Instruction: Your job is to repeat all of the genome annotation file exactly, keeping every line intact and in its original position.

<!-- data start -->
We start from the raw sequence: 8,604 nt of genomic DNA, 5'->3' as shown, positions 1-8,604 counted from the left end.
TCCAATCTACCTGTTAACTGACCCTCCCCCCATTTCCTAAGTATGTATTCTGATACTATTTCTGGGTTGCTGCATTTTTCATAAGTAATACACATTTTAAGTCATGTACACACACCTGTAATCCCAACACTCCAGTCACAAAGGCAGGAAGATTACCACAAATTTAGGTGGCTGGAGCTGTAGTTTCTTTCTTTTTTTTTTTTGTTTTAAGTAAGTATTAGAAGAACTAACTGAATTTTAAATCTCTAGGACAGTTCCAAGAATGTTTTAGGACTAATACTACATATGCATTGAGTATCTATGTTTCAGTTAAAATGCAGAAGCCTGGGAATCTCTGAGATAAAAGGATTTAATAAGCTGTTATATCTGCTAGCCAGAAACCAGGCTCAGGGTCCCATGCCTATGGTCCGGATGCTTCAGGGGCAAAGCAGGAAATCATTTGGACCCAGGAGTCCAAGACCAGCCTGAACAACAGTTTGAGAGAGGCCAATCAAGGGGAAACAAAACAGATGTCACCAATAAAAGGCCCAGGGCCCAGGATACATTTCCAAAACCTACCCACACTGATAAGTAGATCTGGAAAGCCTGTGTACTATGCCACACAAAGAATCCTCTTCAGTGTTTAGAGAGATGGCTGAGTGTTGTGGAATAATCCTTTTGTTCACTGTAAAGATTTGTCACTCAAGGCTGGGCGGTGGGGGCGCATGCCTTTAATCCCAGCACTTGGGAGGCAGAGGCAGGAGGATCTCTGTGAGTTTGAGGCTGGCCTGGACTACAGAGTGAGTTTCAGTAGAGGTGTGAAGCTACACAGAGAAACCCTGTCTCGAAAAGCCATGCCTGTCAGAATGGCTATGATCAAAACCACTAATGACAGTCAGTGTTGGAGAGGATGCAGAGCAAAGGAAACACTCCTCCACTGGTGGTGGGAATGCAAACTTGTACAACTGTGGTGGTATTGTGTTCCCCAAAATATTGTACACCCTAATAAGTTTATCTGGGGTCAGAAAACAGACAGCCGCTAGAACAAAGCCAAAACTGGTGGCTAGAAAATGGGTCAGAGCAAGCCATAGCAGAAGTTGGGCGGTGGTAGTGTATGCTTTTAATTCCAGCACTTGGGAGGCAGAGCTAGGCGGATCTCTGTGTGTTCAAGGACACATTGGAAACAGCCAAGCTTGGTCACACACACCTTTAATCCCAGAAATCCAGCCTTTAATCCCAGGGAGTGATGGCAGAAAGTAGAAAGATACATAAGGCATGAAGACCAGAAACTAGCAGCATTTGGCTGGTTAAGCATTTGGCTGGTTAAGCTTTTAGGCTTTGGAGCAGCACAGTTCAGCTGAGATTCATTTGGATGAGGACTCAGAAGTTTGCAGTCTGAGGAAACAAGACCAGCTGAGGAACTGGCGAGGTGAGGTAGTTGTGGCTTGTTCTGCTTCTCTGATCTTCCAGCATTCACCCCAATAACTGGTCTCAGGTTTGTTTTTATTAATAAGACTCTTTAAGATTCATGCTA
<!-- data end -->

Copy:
We start from the raw sequence: 8,604 nt of genomic DNA, 5'->3' as shown, positions 1-8,604 counted from the left end.
TCCAATCTACCTGTTAACTGACCCTCCCCCCATTTCCTAAGTATGTATTCTGATACTATTTCTGGGTTGCTGCATTTTTCATAAGTAATACACATTTTAAGTCATGTACACACACCTGTAATCCCAACACTCCAGTCACAAAGGCAGGAAGATTACCACAAATTTAGGTGGCTGGAGCTGTAGTTTCTTTCTTTTTTTTTTTTGTTTTAAGTAAGTATTAGAAGAACTAACTGAATTTTAAATCTCTAGGACAGTTCCAAGAATGTTTTAGGACTAATACTACATATGCATTGAGTATCTATGTTTCAGTTAAAATGCAGAAGCCTGGGAATCTCTGAGATAAAAGGATTTAATAAGCTGTTATATCTGCTAGCCAGAAACCAGGCTCAGGGTCCCATGCCTATGGTCCGGATGCTTCAGGGGCAAAGCAGGAAATCATTTGGACCCAGGAGTCCAAGACCAGCCTGAACAACAGTTTGAGAGAGGCCAATCAAGGGGAAACAAAACAGATGTCACCAATAAAAGGCCCAGGGCCCAGGATACATTTCCAAAACCTACCCACACTGATAAGTAGATCTGGAAAGCCTGTGTACTATGCCACACAAAGAATCCTCTTCAGTGTTTAGAGAGATGGCTGAGTGTTGTGGAATAATCCTTTTGTTCACTGTAAAGATTTGTCACTCAAGGCTGGGCGGTGGGGGCGCATGCCTTTAATCCCAGCACTTGGGAGGCAGAGGCAGGAGGATCTCTGTGAGTTTGAGGCTGGCCTGGACTACAGAGTGAGTTTCAGTAGAGGTGTGAAGCTACACAGAGAAACCCTGTCTCGAAAAGCCATGCCTGTCAGAATGGCTATGATCAAAACCACTAATGACAGTCAGTGTTGGAGAGGATGCAGAGCAAAGGAAACACTCCTCCACTGGTGGTGGGAATGCAAACTTGTACAACTGTGGTGGTATTGTGTTCCCCAAAATATTGTACACCCTAATAAGTTTATCTGGGGTCAGAAAACAGACAGCCGCTAGAACAAAGCCAAAACTGGTGGCTAGAAAATGGGTCAGAGCAAGCCATAGCAGAAGTTGGGCGGTGGTAGTGTATGCTTTTAATTCCAGCACTTGGGAGGCAGAGCTAGGCGGATCTCTGTGTGTTCAAGGACACATTGGAAACAGCCAAGCTTGGTCACACACACCTTTAATCCCAGAAATCCAGCCTTTAATCCCAGGGAGTGATGGCAGAAAGTAGAAAGATACATAAGGCATGAAGACCAGAAACTAGCAGCATTTGGCTGGTTAAGCATTTGGCTGGTTAAGCTTTTAGGCTTTGGAGCAGCACAGTTCAGCTGAGATTCATTTGGATGAGGACTCAGAAGTTTGCAGTCTGAGGAAACAAGACCAGCTGAGGAACTGGCGAGGTGAGGTAGTTGTGGCTTGTTCTGCTTCTCTGATCTTCCAGCATTCACCCCAATAACTGGTCTCAGGTTTGTTTTTATTAATAAGACTCTTTAAGATTCATGCTA